Nova Scotia would become the first jurisdiction in North America to adopt presumed consent around organ donation under proposed legislation.
Under the Human Organ and Tissue Donation Act, all people in the province would be considered organ donors unless they opt out.
Under the legislation, families will continue to be consulted about their loved ones’ wishes regarding organ or tissue donation.
Premier Stephen McNeil said the bill fills a need within the province, noting Nova Scotia has some of the highest per capital rates of willing donors in the country.
“That doesn’t always translate into the actual act of giving,” he said.
“We know that there are many ways that we can continue to improve the system that we have.”
McNeil says the goal is to ensure there are more potential organ donors in order to save lives.
McNeil pledged to put the necessary services in place to allow the province’s donor program to live up to the promise of the legislation.
“We know that in many parts of our province including the one I live in, which is a rural part of Nova Scotia we have work to do,” he said.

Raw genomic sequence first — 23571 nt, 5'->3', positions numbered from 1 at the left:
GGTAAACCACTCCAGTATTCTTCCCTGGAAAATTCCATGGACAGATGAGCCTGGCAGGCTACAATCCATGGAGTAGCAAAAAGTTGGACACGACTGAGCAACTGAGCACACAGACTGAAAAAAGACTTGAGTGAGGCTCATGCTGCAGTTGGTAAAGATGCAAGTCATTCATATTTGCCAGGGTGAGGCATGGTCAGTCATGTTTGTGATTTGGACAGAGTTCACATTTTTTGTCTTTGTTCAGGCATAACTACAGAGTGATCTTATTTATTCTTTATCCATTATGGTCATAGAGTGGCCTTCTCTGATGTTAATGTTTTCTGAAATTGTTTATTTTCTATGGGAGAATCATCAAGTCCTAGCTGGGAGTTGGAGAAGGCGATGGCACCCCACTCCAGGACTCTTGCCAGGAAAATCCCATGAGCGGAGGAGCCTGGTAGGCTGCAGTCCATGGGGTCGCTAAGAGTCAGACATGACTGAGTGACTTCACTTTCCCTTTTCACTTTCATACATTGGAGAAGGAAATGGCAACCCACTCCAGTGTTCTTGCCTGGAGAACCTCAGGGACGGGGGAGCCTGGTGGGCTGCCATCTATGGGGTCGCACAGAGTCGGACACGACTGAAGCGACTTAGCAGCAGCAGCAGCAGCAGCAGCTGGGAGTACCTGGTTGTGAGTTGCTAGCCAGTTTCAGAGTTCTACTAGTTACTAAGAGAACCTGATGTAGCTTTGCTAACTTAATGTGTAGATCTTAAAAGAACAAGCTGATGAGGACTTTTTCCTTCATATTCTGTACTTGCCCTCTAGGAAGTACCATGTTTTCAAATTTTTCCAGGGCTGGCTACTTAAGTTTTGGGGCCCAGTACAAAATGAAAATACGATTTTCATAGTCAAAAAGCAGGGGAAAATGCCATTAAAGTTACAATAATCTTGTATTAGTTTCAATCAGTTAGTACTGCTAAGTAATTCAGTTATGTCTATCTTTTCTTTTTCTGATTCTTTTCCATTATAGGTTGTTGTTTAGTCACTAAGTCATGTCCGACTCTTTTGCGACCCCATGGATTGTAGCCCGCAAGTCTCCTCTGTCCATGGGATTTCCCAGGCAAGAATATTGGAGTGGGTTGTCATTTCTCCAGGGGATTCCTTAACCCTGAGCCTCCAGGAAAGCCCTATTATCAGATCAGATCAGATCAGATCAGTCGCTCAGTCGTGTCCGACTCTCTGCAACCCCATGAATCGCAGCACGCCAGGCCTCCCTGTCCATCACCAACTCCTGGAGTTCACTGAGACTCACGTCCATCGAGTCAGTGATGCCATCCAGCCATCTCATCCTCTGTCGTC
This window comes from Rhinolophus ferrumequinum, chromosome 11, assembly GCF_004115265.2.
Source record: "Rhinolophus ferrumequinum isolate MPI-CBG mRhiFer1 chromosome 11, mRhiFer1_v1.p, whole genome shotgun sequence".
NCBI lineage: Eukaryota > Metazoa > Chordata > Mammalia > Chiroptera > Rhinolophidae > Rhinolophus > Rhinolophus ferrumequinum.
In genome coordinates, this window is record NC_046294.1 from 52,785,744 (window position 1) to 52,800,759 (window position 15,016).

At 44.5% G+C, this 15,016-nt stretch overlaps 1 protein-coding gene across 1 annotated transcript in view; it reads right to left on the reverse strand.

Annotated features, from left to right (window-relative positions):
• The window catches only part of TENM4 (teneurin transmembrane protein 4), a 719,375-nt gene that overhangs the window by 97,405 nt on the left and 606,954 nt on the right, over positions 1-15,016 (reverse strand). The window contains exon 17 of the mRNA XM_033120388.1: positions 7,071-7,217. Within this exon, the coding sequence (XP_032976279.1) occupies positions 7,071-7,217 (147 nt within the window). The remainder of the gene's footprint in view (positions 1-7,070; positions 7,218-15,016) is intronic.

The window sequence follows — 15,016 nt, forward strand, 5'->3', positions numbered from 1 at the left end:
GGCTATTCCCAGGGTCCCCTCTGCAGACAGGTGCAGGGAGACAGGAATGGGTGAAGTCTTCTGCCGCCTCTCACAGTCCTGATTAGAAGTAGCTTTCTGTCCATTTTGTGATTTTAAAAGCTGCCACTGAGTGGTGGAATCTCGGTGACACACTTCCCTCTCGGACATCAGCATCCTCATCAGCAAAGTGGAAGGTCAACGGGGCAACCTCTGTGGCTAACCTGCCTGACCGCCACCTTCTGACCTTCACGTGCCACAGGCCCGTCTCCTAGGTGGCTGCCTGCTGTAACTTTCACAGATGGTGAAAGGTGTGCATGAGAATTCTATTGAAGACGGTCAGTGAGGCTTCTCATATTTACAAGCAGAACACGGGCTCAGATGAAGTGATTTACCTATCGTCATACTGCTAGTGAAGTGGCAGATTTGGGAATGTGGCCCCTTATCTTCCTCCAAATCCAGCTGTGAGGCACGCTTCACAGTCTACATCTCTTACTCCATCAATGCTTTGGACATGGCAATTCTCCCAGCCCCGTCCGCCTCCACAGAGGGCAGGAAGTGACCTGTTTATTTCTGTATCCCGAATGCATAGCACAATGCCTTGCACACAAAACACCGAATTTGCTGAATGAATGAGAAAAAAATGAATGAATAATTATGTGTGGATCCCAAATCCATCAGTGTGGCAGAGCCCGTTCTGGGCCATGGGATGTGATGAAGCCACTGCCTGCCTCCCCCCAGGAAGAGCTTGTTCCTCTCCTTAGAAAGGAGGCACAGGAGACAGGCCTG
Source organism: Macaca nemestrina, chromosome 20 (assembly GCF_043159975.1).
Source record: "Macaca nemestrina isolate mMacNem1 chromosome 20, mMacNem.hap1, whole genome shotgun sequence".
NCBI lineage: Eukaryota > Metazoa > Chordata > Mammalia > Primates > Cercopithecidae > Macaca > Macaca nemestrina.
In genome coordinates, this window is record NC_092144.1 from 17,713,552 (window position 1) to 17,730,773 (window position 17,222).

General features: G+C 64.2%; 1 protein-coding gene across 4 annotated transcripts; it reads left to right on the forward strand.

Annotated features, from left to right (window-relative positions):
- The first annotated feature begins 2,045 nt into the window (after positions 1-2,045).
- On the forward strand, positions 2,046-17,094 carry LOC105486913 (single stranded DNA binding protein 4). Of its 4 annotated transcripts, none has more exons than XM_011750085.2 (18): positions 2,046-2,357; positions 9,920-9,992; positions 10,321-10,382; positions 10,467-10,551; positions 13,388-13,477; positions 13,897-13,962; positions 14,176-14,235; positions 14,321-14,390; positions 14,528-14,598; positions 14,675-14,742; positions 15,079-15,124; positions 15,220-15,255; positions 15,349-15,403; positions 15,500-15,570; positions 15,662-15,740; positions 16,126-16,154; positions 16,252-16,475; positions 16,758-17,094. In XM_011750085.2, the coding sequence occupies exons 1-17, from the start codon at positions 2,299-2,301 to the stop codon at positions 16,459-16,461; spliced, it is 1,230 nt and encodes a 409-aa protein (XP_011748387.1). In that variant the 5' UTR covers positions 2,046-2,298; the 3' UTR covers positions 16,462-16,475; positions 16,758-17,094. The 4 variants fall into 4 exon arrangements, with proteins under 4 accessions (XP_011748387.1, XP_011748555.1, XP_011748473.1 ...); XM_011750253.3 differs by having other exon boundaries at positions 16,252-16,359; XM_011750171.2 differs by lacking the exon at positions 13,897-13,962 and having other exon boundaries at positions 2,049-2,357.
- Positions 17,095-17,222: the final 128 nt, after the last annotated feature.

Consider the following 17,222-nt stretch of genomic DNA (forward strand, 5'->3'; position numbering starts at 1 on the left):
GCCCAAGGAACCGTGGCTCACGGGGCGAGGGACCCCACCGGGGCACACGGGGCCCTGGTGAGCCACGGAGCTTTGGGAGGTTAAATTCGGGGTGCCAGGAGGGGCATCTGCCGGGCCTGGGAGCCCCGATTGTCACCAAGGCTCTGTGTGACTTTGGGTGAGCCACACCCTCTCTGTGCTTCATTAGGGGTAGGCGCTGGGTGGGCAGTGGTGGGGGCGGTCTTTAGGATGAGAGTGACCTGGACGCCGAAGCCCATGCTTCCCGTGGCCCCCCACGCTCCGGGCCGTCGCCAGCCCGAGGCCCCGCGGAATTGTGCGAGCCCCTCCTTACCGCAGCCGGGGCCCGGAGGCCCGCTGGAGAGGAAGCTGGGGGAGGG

“I will make sure that the work that is required to build the system and supports around this will happen.”
The bill will not be proclaimed right away.
Those under 19 and people without decision-making capacity would be exempt, and would only be considered as donors if a parent, guardian or alternate decision-maker opts them in.
McNeil says the legislation won’t take effect for at least a year to allow time for planning and public awareness
Health Minister Randy Delorey said government officials would spend 12-18 months educating the public about the change and working on getting health-care workers the support they need to enhance the program.
Even with the change, Delorey said, people should continue making their wishes known to loved ones, so there can be no question about intentions.